Pay-for-pain leaves fans with ‘perception scars’

College draft prospect Cyhl Quarles Photos by Brian Westerholt, Sports on Film


By Charles Hallman

Staff Writer


Can the NFL recover from the New Orleans Saints’ pay-for-pain scheme?

“It’s discouraging to know that there are guys out there who actually were paid money to get somebody put out of the game. I don’t understand why guys would feel that way,” says KMOJ Radio Manager Kelvin Quarles, a longtime NFL fan.

“It scares me when you hear things like that,” he continues. “Football is so violent that not only you can ruin somebody’s career, but also ruin someone’s life. The players in the league are so big, so fast and so strong now, and then you start putting [in] extra incentives like that. ”

“The commissioner did everything right,” adds former Minnesota Vikings linebacker Matt Blair on the punishments meted to former Saints defensive coordinator Gregg Williams and others. However, he felt that something should have been done to game officials who worked the games when the “big hits” took place. “They should be suspended for two or three years as well.”

Blair made the Pro Bowl a half-dozen times during his 12 NFL seasons (1974-85). He says he doesn’t recall as a player that defensive players, whether on the Vikings or any other club, got paid extra to purposely hurt offensive players.

“Back then you always wanted the best player on the team back on the bench,” he recalls. “There wasn’t any bounty. We never tried to eliminate a player — you just don’t do that.”

Thus far no player has been suspended, something that Blair strongly questions. “The player[s involved] should not play,” Blair suggests.

“I’m hoping the league has tighten up and put some strict penalties on people when they find out they are doing that,” agrees Quarles.

Blair says he doesn’t believe the pay-for-play matter left a permanent black eye on the NFL, but it did leave some “perception scars” among fans that will take a while to forget.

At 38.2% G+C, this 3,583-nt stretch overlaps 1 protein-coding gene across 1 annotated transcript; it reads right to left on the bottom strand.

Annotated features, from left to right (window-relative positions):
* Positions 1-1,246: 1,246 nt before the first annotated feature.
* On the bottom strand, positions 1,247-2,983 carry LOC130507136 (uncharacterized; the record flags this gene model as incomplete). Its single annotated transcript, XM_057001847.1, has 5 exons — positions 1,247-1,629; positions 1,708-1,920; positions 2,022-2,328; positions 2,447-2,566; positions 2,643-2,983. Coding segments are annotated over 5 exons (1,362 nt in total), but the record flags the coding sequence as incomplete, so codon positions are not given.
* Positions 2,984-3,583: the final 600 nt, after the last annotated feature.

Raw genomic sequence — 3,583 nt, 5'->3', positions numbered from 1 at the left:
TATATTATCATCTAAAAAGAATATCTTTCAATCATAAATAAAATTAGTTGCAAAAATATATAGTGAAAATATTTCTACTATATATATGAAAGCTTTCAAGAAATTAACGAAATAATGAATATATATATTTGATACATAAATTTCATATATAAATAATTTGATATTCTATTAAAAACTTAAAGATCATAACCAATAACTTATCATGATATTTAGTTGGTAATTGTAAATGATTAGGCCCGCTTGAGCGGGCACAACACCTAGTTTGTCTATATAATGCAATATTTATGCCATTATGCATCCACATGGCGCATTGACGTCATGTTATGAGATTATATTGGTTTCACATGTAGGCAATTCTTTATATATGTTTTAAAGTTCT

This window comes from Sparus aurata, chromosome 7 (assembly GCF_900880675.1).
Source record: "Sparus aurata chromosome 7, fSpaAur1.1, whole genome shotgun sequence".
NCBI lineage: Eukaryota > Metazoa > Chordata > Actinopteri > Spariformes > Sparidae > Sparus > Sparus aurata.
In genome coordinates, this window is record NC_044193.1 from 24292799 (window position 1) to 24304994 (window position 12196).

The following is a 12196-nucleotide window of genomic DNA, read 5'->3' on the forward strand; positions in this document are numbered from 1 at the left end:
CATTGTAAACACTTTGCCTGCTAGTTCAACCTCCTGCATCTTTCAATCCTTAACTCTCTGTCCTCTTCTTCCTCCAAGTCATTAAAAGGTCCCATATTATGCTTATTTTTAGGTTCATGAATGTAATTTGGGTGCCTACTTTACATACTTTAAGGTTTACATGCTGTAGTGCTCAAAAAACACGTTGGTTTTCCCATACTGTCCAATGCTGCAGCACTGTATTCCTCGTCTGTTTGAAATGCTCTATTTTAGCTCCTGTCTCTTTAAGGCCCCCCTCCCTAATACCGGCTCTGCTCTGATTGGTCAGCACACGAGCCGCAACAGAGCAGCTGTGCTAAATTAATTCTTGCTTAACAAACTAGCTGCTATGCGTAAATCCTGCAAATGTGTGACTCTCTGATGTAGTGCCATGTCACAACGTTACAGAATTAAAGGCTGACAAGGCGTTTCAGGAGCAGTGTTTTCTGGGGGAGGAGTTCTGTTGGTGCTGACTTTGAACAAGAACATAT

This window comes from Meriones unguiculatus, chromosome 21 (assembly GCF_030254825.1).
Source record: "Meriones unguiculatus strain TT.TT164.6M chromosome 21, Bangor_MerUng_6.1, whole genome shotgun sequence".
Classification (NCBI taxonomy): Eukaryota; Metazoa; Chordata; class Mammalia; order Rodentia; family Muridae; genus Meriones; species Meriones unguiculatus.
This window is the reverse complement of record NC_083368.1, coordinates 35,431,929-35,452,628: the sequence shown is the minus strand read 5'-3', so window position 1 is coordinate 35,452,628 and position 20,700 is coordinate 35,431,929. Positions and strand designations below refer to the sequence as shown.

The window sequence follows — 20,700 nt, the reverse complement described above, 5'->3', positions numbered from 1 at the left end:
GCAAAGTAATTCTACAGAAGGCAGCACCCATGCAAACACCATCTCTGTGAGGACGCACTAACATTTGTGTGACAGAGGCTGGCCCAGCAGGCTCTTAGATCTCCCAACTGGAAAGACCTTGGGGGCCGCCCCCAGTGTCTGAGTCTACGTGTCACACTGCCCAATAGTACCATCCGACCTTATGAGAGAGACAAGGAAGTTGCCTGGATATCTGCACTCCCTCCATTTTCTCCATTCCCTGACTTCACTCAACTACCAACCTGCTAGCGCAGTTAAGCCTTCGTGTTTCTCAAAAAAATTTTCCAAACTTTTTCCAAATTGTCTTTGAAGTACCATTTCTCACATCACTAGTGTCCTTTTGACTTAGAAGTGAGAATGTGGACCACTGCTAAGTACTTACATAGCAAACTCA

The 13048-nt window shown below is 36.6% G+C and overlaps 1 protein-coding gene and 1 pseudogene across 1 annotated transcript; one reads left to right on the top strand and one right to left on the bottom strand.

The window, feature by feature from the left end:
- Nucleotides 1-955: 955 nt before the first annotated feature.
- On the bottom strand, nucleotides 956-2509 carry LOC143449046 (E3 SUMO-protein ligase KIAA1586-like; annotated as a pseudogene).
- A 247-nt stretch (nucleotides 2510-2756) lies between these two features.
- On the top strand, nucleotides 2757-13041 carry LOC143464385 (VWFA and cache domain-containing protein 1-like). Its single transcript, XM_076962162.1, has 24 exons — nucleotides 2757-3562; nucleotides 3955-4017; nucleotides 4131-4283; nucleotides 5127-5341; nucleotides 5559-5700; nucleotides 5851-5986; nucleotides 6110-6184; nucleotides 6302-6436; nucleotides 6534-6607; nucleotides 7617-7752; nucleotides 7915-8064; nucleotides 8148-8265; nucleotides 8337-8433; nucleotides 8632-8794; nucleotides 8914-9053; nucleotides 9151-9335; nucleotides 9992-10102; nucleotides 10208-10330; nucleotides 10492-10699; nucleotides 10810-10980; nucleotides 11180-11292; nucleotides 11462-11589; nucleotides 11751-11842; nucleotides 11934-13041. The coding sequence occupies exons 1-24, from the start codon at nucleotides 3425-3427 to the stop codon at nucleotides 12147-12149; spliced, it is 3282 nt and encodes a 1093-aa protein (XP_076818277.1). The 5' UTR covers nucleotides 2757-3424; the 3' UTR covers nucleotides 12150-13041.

“[Football] is a fun game to play… You want players to walk away and no one is injured. That’s the way the game should be played,” concludes Blair.


Watching and hoping

Quarles’ youngest son, 23-year-old Cyhl Quarles of Wake Forest, is a defensive backfield prospect in this weekend’s college draft.

“It’s a crapshoot waiting for the draft,” Kelvin points out. “Initially he was the No. 12 strong safety in the nation. I think he’s moved up [on the draft list] based on some conversations he’s had with some of the teams. There are some teams that are interested, but I don’t know how interested.”

At least four teams have talked to Cyhl, reports Kelvin, who will watch the two-day draft with much interest.

Summitt will be missed

Longtime Tennessee women’s basketball coach Pat Summitt stepped down last Wednesday after 38 years.

“It was Pat and a number of us…who wanted a say in women’s basketball” and helped found the Women’s Basketball Coaches Association, Rutgers Coach C. Vivian Stringer said while speaking in Ann Arbor, Mich. last week.

Now the winningest active women’s coach with 863 wins, Stringer admitted that she will miss Summitt and that news of her retirement “really hurt me personally.”


Moving forward  

Former WNBA multi-time MVP Cynthia Cooper-Dyke was named last week as the new women’s basketball coach at Texas Southern. She was at North Carolina-Wilmington the past two seasons.

Danielle O’Banion, a former U of M assistant coach (2003-07), was named last week as Kent State’s new head women’s basketball coach. She was at Memphis the past four seasons, the past two as associate head coach. This is her first collegiate head-coaching position.


Charles Hallman welcomes reader responses to